Defense Date

2005

Document Type

Thesis

Degree Name

Master of Science

Department

Psychology

First Advisor

Dr. Arnold L. Stolberg

Abstract

Co-parenting is the ideal parenting relationship after divorce, characterized by involvement of both parents in all decisions regarding their children. Children who report that their parents demonstrate healthy co-parenting are generally better adjusted than their peers who experience unhealthy co-parenting. The present study examined the potential mediating roles of co-parenting and parenting practices upon the relationship between marital status and young adult adjustment. Data were analyzed via structural equation modeling. Participants were 340 undergraduate students from intact and divorced/separated families. Data were obtained via questionnaires that tapped a range of adjustment factors (i.e., mental health, fear of intimacy, work ethic, self esteem, delinquency) along with co-parenting and parenting practices from the young adult's perspective. Results suggest that co-parenting is an important mediator of the relationship between marital status and young adult adjustment. Clinical and policy implications of study findings will be discussed.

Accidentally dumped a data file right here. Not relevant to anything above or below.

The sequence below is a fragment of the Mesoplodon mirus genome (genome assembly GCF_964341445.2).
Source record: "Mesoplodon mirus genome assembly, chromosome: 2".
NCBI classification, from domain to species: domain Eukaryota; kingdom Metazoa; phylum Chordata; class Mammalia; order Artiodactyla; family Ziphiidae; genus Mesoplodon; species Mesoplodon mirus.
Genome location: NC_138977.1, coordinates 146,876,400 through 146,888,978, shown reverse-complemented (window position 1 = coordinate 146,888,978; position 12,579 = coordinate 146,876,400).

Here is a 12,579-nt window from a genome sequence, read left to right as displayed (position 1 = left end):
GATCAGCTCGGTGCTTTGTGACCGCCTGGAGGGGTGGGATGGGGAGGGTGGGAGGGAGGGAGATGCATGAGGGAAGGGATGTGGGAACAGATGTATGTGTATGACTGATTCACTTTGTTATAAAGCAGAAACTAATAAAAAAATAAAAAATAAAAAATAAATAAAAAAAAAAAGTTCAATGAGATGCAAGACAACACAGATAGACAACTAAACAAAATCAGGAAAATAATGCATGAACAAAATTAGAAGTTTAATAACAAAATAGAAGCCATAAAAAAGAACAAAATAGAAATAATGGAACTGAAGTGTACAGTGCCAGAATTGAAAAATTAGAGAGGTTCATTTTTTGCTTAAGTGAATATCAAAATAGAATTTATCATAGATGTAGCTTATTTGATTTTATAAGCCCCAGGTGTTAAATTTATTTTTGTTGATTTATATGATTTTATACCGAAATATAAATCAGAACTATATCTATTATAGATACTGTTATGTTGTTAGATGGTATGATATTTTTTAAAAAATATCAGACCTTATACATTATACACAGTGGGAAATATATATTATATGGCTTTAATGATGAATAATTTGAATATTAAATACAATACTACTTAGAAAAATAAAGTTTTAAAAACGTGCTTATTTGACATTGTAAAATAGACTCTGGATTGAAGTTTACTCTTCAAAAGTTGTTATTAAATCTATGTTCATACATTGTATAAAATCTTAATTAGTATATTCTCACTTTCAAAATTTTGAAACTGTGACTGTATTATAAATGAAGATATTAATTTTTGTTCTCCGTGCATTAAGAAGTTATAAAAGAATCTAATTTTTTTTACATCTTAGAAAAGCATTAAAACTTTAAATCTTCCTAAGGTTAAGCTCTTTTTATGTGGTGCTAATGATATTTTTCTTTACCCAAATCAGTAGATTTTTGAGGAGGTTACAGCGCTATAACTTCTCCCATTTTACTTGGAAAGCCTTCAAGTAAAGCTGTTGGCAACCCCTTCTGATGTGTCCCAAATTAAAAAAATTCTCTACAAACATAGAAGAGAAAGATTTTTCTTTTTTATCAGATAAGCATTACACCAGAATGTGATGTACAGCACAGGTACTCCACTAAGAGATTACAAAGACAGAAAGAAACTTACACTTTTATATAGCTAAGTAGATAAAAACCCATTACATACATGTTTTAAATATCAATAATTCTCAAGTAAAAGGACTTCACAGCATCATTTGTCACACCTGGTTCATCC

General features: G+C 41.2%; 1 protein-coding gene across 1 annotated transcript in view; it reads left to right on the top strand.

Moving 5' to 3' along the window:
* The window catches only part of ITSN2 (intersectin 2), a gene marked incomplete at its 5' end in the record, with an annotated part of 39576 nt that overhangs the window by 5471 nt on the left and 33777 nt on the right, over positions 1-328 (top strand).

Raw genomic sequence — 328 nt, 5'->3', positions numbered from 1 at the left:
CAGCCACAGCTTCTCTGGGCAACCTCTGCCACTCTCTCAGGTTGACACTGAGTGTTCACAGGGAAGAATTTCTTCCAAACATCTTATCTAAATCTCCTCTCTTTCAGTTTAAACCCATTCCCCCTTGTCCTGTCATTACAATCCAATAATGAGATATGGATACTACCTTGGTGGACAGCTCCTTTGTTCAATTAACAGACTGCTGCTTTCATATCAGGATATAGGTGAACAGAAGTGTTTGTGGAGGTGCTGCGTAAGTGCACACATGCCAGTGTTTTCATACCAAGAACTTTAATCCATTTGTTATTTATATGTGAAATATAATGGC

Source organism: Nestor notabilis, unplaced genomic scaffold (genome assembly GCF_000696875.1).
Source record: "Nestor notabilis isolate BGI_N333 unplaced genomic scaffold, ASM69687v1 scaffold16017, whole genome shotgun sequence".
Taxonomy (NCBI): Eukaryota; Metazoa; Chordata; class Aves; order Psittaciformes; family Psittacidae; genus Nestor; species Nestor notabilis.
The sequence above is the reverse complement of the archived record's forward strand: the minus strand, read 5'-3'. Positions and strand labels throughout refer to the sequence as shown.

Rights

© The Author

Is Part Of

VCU University Archives

Is Part Of

VCU Theses and Dissertations

Date of Submission

June 2008

Included in

Psychology Commons

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